Politics

A Letter To Rand Paul: Stop Using Fake Founding Fathers Quotes

Paul has once again written a book littered with easy-to-check historical inaccuracies.

Scott Olson / Getty Images

Dear Sen. Rand Paul,

Four months ago, we brought to your attention that your first two books contained several quotations incorrectly attributed to our Founding Fathers. In The Tea Party Goes to Washington, you write eloquently of the need to limit government, quoting Thomas Jefferson as saying, “My reading of history convinces me that most bad government results from too much government.” But Jefferson never said this. In Government Bullies (an e-book best-seller!), you argue against tyranny and oppression, quoting James Madison as saying, “If tyranny and oppression come to this land it will be in the guise of fighting a foreign enemy.” There’s no evidence Madison ever said or wrote this.

It’s not just your books. Speaking in Greenville, South Carolina earlier this year, we caught you using a fake Patrick Henry quotation. You used it in a speech on the Senate floor, too. And it’s not just the founders. You repeatedly misquoted Abraham Lincoln this year, as well.

Just this week you released a new book, Our Presidents & Their Prayers: Proclamations of Faith by America’s Leaders, with co-author James Robison, who “compiled and edited” the text. It too is full of fake quotations.

If you google the language of the “National Prayer of Peace,” which you attribute to Thomas Jefferson, the first result is a page from the Thomas Jefferson Foundation debunking the quotation.

When we called Harold Holzer — who’s written 50 books on Abraham Lincoln and is one of the country’s foremost Lincoln scholars — to ask about a Lincoln quotation in your book, he replied, “Oh, not this again.”

You wrote that Lincoln said, “I know there is a God, and that He hates the injustice of slavery. I see the storm coming, and I know that His hand is in it. If He has a place and a work for me, and I think He has, I believe I am ready. I am nothing, but truth is everything. I know I am right, because I know that liberty is right, for Christ teaches it, and Christ is God.”

Holzer was clear.

“I hope Sen. Paul can find another Lincoln prayer to console him because Lincoln never uttered anything like this,” Holzer said. “It’s totally apocryphal. ‘Do unto others’ was more in Lincoln’s line. Not this.”

The quotation that leads off your chapter on George Washington — “let the world be filled with the knowledge of Thee and Thy Son, Jesus Christ” — is also fake. The source comes from a prayer book, The Daily Sacrifice, commonly attributed to Washington by evangelicals and conservative politicians, despite the fact that it’s been routinely discredited by scholars.

For instance, John Fea, who chairs the History Department at Messiah College, told the Carroll County Times in 2014 it was “far too pious for Washington,” noting Washington only referenced Jesus Christ twice in all of his writing. The University of Virginia, where the papers of George Washington are stored, and the Smithsonian Institution both concluded the handwriting of the prayer was not Washington’s. And the Fred W. Smith National Library for the Study of George Washington also told us that that the prayer book was in no way connected to our nation’s first president.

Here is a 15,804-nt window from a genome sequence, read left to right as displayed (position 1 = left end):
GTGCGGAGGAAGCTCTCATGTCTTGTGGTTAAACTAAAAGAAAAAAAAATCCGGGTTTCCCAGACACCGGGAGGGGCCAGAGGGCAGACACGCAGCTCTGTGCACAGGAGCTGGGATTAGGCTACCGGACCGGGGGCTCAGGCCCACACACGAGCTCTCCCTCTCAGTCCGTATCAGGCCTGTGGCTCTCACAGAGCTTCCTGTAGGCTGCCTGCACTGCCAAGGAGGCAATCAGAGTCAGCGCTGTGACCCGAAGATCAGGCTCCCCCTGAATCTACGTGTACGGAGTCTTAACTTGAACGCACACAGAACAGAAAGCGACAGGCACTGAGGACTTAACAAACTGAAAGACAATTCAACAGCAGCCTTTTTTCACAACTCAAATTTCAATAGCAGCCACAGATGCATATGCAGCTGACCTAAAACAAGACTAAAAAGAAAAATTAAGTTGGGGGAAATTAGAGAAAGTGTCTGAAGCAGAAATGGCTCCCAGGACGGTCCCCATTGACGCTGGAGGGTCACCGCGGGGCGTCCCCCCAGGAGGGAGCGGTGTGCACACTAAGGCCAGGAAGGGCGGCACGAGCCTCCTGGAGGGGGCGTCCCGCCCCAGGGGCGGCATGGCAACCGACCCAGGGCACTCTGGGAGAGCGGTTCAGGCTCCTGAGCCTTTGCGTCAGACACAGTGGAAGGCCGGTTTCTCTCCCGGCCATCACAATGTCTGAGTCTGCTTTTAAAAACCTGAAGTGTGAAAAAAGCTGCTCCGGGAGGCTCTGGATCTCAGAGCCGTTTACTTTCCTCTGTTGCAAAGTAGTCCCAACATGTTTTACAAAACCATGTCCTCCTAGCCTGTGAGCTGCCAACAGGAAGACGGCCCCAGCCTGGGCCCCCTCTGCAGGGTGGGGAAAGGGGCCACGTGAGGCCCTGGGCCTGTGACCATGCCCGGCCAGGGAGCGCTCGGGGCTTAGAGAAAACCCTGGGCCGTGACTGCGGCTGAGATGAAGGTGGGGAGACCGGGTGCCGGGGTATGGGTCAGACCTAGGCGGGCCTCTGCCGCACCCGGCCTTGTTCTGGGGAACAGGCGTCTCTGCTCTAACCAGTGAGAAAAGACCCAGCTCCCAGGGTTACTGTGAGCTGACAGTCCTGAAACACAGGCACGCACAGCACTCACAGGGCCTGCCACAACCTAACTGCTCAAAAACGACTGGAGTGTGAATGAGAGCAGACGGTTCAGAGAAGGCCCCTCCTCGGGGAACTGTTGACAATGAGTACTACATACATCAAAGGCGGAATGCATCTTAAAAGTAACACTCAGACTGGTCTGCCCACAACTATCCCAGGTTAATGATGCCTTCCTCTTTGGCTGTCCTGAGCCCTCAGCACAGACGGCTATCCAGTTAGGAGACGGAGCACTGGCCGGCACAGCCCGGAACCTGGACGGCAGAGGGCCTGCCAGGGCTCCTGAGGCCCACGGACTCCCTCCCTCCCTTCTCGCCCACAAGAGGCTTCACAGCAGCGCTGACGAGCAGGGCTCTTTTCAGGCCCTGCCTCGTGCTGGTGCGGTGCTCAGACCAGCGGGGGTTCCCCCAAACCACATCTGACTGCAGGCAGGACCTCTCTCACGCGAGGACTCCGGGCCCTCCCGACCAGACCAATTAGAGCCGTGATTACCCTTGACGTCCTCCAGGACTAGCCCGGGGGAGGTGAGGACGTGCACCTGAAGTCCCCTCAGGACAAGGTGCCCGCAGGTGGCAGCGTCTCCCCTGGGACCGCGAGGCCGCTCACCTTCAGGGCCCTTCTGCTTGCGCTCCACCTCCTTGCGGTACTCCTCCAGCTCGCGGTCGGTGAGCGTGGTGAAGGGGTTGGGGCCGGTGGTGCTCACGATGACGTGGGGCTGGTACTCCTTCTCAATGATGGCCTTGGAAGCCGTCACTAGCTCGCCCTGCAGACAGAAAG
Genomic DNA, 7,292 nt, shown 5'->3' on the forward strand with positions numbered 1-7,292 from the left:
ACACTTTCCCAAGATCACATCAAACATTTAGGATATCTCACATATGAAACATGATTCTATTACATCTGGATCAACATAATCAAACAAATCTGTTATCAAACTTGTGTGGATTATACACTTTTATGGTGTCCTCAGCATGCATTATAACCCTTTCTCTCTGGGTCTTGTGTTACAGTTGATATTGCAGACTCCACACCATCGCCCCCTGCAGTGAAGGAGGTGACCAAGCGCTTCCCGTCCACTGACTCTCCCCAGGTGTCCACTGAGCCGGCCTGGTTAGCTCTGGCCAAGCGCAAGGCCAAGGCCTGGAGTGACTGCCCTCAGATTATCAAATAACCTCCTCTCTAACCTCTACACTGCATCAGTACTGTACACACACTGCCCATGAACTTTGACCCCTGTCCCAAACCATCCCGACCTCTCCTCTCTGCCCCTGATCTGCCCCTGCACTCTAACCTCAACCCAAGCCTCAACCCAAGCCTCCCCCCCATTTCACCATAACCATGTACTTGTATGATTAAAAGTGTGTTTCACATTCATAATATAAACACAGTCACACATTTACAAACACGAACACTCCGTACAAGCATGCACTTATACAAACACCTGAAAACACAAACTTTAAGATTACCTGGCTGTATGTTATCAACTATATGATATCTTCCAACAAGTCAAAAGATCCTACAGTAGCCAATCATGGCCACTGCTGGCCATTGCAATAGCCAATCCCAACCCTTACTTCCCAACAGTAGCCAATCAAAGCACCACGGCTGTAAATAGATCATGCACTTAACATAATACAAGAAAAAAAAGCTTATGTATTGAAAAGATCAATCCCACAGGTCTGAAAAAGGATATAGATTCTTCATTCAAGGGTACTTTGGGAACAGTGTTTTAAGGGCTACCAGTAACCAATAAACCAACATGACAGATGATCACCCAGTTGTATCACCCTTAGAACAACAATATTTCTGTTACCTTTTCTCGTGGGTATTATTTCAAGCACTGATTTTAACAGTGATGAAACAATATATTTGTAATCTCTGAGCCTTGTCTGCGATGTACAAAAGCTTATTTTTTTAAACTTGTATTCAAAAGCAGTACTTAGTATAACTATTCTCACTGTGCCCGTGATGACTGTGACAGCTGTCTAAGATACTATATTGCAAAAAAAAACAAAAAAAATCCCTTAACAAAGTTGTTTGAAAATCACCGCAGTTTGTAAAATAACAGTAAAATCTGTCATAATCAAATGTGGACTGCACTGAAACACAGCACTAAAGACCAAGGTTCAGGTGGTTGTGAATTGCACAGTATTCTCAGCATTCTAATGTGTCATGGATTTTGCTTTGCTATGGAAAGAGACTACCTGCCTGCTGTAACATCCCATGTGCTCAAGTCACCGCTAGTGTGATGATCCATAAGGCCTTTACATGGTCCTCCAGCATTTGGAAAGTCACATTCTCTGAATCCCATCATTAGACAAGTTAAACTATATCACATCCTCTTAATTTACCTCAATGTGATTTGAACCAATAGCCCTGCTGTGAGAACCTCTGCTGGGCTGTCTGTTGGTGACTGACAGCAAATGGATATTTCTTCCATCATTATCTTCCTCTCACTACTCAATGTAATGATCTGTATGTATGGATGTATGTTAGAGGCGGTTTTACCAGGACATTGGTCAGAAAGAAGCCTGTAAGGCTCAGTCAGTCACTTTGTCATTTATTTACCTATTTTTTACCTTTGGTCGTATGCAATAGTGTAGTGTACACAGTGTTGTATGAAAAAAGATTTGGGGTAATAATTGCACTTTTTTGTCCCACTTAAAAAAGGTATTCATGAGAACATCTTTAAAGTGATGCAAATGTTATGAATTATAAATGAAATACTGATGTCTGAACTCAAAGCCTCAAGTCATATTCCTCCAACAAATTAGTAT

A quick google search would have shown the prayer book to be fake, and traced back to an auction of a book found by Washington’s descendant Lawrence Washington in 1891.

Edward G. Lengel, professor and director of the Washington Papers at the University of Virginia, said so too.

These quotations are “not actually from George Washington. It is taken from a ‘prayer book’ attributed to Washington that first appeared in 1891 and is generally regarded by scholars (including myself) as a forgery. There is no evidence that Washington had a prayer book, or that he penned this one — the handwriting in the original is clearly not his.”

Similarly, Lengel notes the story of Washington kneeling in prayer at Valley Forge — something you wrote “appears consistent with what we know of Washington’s faith” — also “is apocryphal.”

Wrote Lengal to us, “The story contradicts itself and there’s no evidence for it, making it pretty clearly a piece of early nineteenth-century hokum (stories like this — and the cherry tree — were very popular in that era and nobody checked to see if they were true or not).”

You quote “Washington’s Prayer Journal” on multiple occasions in your Washington chapter.

This is where we stopped checking. You did a chapter on every president and we don’t have the time to check them all.

All the best,

Andrew Kaczynski and Megan Apper
Reporter/Researchers, BuzzFeed News

The Paul campaign did not return a request for comment.

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